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  1. 30 Mar '11 21:28
    Hi all,

    I am working on a project I hope will ultimately offer an entertaining way to get an index of your "chess personality" - in part, by comparing your traits & preferences to those of famous players.

    Step 1 is to build up a sense of these great players' personalities (or at least reputations!), relative to significant traits.

    So… if you really know your chess history, and you've got 10 mins or so to share your insights about celebrated players, I'd be very grateful! :b)

    http://www.kwiksurveys.com/online-survey.php?surveyID=IMIINN_5f3fc91b

    Thanks very much! (I'll let you know when the fun part is ready!)
  2. 30 Mar '11 22:01
    Originally posted by DeepGreene
    Hi all,

    I am working on a project I hope will ultimately offer an entertaining way to get an index of your "chess personality" - in part, by comparing your traits & preferences to those of famous players.

    Step 1 is to build up a sense of these great players' personalities (or at least reputations!), relative to significant traits.

    So… if you rea ...[text shortened]... eyID=IMIINN_5f3fc91b

    Thanks very much! (I'll let you know when the fun part is ready!)
    1. Which characteristic most describes the following players:

    Attacking (values dynamic factors like initiative, piece activity, etc)

    or

    Positional (values static positional factors like material, structure, etc)

    If you aren't sure, please don't guess. Thank you!

    You can guarantee your survey will be full of GUESSES and therefore meaningless
  3. 31 Mar '11 06:17
    Originally posted by adramforall
    1. Which characteristic most describes the following players:

    Attacking (values dynamic factors like initiative, piece activity, etc)

    or

    Positional (values static positional factors like material, structure, etc)

    [b]If you aren't sure, please don't guess. Thank you!


    You can guarantee your survey will be full of GUESSES and therefore meaningless[/b]
    wait,... did he just move a knight backwords?!?! ... must be Petrosian!!!
  4. Standard member Thabtos
    I am become Death
    31 Mar '11 16:28 / 1 edit
    Spassky, Fischer, and Anand could just as easily be placed into either category. Carlsen himself was a natural-born attacking player, but he changed his style as he entered the elite. We consider tactical playing attacking, but Petrosian had to be one of the best tacticians around to kill counterplay the way he did.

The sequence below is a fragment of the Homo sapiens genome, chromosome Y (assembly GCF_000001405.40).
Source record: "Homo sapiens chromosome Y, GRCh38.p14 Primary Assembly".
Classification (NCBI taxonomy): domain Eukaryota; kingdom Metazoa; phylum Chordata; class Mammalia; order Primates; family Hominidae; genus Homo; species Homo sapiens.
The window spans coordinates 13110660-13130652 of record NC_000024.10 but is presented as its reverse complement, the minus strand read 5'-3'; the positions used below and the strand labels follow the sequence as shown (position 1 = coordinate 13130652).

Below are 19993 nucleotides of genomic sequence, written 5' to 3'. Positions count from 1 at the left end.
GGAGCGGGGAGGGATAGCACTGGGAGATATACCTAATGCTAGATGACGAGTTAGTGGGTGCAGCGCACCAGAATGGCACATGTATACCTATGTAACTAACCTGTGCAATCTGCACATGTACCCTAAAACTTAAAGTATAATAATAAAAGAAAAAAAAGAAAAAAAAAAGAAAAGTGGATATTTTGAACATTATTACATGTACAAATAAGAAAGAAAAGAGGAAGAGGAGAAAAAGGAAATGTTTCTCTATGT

Hell, you can even find Tal games in books about endgame technique.

    I think it is inaccurate to describe the legacies of the greats by classifying them in strictly binary terms.
  5. 31 Mar '11 16:52
    Originally posted by Thabtos
    Spassky, Fischer, and Anand could just as easily be placed into either category. Carlsen himself was a natural-born attacking player, but he changed his style as he entered the elite. We consider tactical playing attacking, but Petrosian had to be one of the best tacticians around to kill counterplay the way he did.

    Hell, you can even find Tal games in bo ...[text shortened]... inaccurate to describe the legacies of the greats by classifying them in strictly binary terms.
    I think this survey says more about the public perception of the players' styles than it does about their styles.

    Ideally, I'd like to see a gradient system where you could rate everyone 1-5 on each attribute, 3 being neutral.
  6. Standard member nimzo5
    Ronin
    31 Mar '11 16:59
    A world class player's style is dictated frequently by tournament conditions and the concrete reality of positions. Take Kramnik's last game vs Leko in their title match as an example.

    I also think that Journalism heavily skews public perception, very rare is it that you get a Kramnik finding a personality chink in Kaspy's armor, or Botvinnik sucking Tal into uncomfortable closed games.
  7. 31 Mar '11 17:30
    Originally posted by nimzo5
    A world class player's style is dictated frequently by tournament conditions and the concrete reality of positions. Take Kramnik's last game vs Leko in their title match as an example.

    I also think that Journalism heavily skews public perception, very rare is it that you get a Kramnik finding a personality chink in Kaspy's armor, or Botvinnik sucking Tal into uncomfortable closed games.
    the original poster should seek out his city's most noted player, duncan suttles.
  8. Subscriber Paul Leggett
    Chess Librarian
    31 Mar '11 23:36
    Originally posted by Thabtos
    Spassky, Fischer, and Anand could just as easily be placed into either category. Carlsen himself was a natural-born attacking player, but he changed his style as he entered the elite. We consider tactical playing attacking, but Petrosian had to be one of the best tacticians around to kill counterplay the way he did.

    Hell, you can even find Tal games in bo ...[text shortened]... inaccurate to describe the legacies of the greats by classifying them in strictly binary terms.
    To follow on your thought, I read one time that Petrosian sacrificed material more times that Tal, primarily because he was very willing to sacrifice a rook for a minor piece if the position called for it.

    I think most people would think of Tal first when the word "sacrifice" is mentioned, simply because the style of Sacrifice Tal played was flashy and tactical, while Petrosian's were often very strategic/positional.

    If I may ramble a bit, I think the word "sacrifice" is overused, and I very much prefer Spielman's approach to the idea. Every now and then I hear a player remark about sacrificing material to force a mate, and I have to gently ask them to consider that, if the sequence of moves leads to a forced mate, what exactly was sacrificed?